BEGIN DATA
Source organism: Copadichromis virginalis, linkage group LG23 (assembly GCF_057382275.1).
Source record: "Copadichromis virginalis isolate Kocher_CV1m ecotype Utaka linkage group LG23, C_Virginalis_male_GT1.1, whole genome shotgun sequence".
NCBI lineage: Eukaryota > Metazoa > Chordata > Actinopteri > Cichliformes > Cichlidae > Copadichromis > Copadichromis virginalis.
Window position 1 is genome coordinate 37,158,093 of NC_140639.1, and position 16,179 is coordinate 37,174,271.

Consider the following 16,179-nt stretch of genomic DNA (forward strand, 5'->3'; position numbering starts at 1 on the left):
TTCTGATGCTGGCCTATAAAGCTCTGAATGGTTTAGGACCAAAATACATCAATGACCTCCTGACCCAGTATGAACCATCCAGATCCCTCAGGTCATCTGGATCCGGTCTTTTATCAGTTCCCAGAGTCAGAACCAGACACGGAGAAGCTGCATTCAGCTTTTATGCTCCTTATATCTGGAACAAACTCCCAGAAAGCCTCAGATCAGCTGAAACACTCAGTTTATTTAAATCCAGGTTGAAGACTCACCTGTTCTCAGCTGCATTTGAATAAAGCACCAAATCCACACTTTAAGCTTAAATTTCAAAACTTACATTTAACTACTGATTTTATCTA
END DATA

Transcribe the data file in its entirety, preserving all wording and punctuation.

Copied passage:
Source organism: Copadichromis virginalis, linkage group LG23 (assembly GCF_057382275.1).
Source record: "Copadichromis virginalis isolate Kocher_CV1m ecotype Utaka linkage group LG23, C_Virginalis_male_GT1.1, whole genome shotgun sequence".
NCBI lineage: Eukaryota > Metazoa > Chordata > Actinopteri > Cichliformes > Cichlidae > Copadichromis > Copadichromis virginalis.
Window position 1 is genome coordinate 37,158,093 of NC_140639.1, and position 16,179 is coordinate 37,174,271.

Consider the following 16,179-nt stretch of genomic DNA (forward strand, 5'->3'; position numbering starts at 1 on the left):
TTCTGATGCTGGCCTATAAAGCTCTGAATGGTTTAGGACCAAAATACATCAATGACCTCCTGACCCAGTATGAACCATCCAGATCCCTCAGGTCATCTGGATCCGGTCTTTTATCAGTTCCCAGAGTCAGAACCAGACACGGAGAAGCTGCATTCAGCTTTTATGCTCCTTATATCTGGAACAAACTCCCAGAAAGCCTCAGATCAGCTGAAACACTCAGTTTATTTAAATCCAGGTTGAAGACTCACCTGTTCTCAGCTGCATTTGAATAAAGCACCAAATCCACACTTTAAGCTTAAATTTCAAAACTTACATTTAACTACTGATTTTATCTA